The Number One Way You can Improve your Watercolours
How do you improve your Watercolours? Water control, colour mixing and brush technique are all extremely important, but in my opinion, the best thing you can do to improve your watercolours doesn’t even need water!
This might be a controversial opinion, but I believe, The number one way you can improve your watercolours is by improving your drawing skills.
There is a reason why the first classes in art school are drawing classes. You have to learn to walk before you can run! Translating what you see visually onto paper is a skill that takes time and study to build, and in it is completely separate from the watercolour technique taught in most watercolour classes.
I often compare watercolour painting to playing an instrument (Fun Fact: I have years of classical piano training). Both artists and musicians need hours of practice honing their skills, but what we don’t always see, is the hours of technical training that happens before they even pick up their instruments. In music, ear training, sight reading, music history and theory are all just as important to your development as actually playing and writing music!
Just like we can train our ear to tell the difference between a major and a minor scale, we need to train our eyes to see visual cues like proper perspective, form and value. An artist that can quickly and accurately sketch what they see in front of them, is similar to a musician with perfect pitch that can play back a melody effortlessly.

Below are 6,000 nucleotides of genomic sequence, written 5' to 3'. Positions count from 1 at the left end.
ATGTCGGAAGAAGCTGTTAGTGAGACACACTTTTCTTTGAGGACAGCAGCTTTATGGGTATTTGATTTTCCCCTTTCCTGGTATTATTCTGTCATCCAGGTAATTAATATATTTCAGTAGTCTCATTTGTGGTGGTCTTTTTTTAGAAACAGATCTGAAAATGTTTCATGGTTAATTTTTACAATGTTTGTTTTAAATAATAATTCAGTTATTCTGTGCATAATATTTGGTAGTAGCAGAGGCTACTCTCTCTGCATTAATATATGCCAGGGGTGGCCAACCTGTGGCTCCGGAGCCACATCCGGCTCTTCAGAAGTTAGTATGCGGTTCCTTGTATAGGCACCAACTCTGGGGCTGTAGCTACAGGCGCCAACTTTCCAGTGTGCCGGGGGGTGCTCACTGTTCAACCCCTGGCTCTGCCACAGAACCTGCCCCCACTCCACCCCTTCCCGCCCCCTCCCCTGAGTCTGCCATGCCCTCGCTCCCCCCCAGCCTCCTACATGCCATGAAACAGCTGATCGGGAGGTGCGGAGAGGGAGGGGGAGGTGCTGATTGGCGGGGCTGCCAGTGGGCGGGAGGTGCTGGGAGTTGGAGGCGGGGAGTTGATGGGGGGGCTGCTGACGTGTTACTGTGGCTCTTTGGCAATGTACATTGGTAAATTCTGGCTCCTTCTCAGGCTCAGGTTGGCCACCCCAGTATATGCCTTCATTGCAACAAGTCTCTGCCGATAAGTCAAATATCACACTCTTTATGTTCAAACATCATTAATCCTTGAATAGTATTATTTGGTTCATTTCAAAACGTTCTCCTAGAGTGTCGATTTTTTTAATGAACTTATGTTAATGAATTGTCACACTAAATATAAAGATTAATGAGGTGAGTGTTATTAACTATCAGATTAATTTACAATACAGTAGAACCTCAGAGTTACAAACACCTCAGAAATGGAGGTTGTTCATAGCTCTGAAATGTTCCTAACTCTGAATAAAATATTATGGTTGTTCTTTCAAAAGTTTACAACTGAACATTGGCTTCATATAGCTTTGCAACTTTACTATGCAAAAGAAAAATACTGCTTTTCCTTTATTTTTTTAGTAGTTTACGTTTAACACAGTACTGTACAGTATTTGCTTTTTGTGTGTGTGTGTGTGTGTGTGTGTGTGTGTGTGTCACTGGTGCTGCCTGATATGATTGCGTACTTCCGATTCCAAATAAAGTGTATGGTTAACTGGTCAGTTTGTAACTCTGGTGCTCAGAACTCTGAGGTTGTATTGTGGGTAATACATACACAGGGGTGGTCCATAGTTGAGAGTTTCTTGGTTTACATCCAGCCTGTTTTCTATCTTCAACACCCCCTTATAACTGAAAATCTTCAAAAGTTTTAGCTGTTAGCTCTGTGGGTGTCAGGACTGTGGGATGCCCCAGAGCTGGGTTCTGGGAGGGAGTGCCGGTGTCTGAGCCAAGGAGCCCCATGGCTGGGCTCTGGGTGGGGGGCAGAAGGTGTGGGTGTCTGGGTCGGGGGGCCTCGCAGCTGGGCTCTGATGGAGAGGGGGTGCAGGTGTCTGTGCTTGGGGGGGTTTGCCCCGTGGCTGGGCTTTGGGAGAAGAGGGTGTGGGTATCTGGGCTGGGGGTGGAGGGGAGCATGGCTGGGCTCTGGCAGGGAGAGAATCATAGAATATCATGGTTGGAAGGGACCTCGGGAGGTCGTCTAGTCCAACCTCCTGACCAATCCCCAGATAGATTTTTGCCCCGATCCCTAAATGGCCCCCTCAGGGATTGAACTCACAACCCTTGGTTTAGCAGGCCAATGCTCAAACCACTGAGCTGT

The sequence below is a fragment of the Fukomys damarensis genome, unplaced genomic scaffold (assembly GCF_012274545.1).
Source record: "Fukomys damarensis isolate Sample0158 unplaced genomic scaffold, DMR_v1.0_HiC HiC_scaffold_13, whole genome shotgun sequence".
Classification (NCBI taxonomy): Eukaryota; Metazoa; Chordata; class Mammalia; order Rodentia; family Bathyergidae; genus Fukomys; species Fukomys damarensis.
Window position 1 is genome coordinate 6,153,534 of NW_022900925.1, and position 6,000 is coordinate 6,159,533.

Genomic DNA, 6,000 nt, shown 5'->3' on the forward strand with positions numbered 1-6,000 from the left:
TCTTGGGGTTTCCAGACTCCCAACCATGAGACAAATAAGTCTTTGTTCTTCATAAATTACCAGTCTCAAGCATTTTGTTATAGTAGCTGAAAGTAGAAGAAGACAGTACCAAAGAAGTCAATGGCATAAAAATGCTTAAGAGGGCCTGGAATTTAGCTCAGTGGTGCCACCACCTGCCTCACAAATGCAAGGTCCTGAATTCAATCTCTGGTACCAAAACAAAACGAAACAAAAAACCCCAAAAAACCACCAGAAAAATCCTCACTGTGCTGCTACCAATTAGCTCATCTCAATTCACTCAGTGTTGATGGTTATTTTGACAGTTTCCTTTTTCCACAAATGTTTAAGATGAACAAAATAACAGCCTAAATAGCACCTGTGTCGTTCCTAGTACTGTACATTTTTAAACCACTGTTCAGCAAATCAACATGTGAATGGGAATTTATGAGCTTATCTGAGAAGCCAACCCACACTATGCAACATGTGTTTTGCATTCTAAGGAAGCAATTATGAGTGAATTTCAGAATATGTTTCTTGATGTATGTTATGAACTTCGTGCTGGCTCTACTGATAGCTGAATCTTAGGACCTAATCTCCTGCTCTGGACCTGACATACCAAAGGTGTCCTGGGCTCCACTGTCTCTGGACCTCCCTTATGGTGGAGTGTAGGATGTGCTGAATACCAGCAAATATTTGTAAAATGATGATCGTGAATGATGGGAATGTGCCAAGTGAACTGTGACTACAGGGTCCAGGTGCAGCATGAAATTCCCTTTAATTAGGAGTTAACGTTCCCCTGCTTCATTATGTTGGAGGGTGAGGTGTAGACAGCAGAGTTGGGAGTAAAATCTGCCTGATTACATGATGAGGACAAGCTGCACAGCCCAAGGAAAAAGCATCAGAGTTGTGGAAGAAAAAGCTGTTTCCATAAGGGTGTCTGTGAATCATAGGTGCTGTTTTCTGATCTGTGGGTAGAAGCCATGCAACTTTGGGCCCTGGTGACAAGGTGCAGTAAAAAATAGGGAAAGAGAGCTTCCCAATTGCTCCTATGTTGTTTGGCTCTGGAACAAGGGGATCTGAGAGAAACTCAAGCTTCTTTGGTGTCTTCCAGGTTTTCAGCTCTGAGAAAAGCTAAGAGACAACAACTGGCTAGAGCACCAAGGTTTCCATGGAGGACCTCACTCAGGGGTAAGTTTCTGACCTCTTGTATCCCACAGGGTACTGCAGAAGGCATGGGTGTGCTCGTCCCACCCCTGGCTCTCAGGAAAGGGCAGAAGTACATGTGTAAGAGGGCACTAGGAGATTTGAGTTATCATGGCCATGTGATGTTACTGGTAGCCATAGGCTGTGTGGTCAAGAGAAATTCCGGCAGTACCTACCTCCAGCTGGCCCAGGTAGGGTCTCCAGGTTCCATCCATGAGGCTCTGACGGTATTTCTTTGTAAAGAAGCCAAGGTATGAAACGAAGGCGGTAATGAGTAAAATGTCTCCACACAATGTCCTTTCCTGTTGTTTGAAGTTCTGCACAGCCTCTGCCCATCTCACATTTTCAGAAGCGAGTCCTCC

Good drawing is particularly important in watercolour because the medium is so “unforgiving.” Once a brush mark is on the paper, it is not easy to adjust. It is almost impossible to correct a wonky line edge or a building that is too big or small. Having a solid and careful underdrawing is essential. With other media like oil paints, you can repaint and therefore have multiple chances to make things right. But with "one and done" watercolour, your end results rely on a solid and accurate underdrawing.
Can you take a watercolour class before a drawing class? ABSOLUTELY! Everyone is on a different journey. But if you find yourself stuck and struggling with translating what you see in your mind or in front of you onto paper, a drawing course might be the best thing you can do to improve your paintings!
I will be teaching a 3 week online course on improving your drawing skills this March. In this class I will focus on various exercises and methods to improve your visual skills and help you capture what you see on paper. Of course, the number one thing to improve is always practice, but this short course will help you learn how to practice effectively and help you train your eye to turn what you see into what you capture in watercolour!